I thought I hated pansies. Well, I don’t.

I have fallen in love with a flower this spring that I thought was so passé. Shame on me. Behold the humble pansy.

Look closely—those periwinkle flowers are pansies.

We flew out of Salt Lake City on our way to New York, and while at Temple Square, I noticed pansies everywhere. They were used as fillers in flower beds and flower boxes, and they were used to underplant taller flowers or as trailing plants—I had never seen them used this way before. I have decidedly not been a fan of pansies for years, so I was surprised that I actually kind of liked them. Correction: I actually quite liked them.

Then in New York City, I saw them again, used in the same way. On the Upper East Side, planters and flowerbeds were filled with tall, beautiful red tulips and masses of shorter pale-yellow pansies. In my mind, NYC is the bastion of all things beautiful, so I figured I was onto something when I decided pansies must be the “it” flower for gardening this year, especially when planted under other flowers instead of solo.

I don’t know if that’s really true or not, but when I got home and started planning my window boxes, I decided to stray from my all-geranium look and add some pansies too. I love red, orange, and yellow flowers together, so I bought pansies in those shades to underplant by geraniums.

Meanwhile, my sister down the street filled this urn with orange and periwinkle pansies, and man, there could not be a more striking combination. Again, she used them as filler.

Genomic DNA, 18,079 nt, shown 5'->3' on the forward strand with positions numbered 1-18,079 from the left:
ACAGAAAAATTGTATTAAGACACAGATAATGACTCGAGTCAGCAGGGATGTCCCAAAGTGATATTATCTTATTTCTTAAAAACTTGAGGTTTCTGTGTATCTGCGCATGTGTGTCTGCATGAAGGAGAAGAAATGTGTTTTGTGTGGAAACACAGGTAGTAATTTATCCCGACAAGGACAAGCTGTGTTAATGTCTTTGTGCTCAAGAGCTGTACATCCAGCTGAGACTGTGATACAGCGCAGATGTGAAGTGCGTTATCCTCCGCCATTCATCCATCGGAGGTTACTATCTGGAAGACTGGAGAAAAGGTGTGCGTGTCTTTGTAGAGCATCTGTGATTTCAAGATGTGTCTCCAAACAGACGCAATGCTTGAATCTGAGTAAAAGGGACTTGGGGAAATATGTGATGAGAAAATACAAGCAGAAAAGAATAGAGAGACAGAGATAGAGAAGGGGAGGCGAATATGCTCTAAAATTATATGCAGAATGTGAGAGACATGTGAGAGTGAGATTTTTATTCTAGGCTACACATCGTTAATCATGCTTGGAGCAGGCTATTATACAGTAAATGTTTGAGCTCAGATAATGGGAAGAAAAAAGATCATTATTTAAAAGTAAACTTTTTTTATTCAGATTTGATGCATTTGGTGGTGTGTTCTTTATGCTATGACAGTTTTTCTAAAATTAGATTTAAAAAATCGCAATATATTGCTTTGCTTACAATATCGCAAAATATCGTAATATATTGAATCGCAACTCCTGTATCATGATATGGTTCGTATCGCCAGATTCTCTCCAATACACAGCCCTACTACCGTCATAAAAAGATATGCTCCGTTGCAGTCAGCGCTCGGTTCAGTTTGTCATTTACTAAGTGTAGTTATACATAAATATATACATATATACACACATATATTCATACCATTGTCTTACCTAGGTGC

There are two major advantages to using pansies: They should blossom all summer long if you keep up on the deadheading, and they are frost resistant. In fact, a nursery worker told me you can plant pansies in the fall, cover them with mulch for winter, and they’ll be raring to go come spring. I have my doubts about that, but if it’s true, that’s cool. Anyone out there tried that before?

So here’s to a new life for a flower I had written off as blah. And here’s to gardening this spring! Are any of you busy planting? What do you think about pansies, and what are your go-to flowers from flowerbeds? •

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4 thoughts

  1. I actually wrote them off as well but was gifted a six pack this spring and have given them a second chance. Yesterday I mixed them with a germanium and petunias. Great minds think alike

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  2. My mom plants pansies every fall. It works and makes it colorful early in the spring, especially when they get covered with snow.

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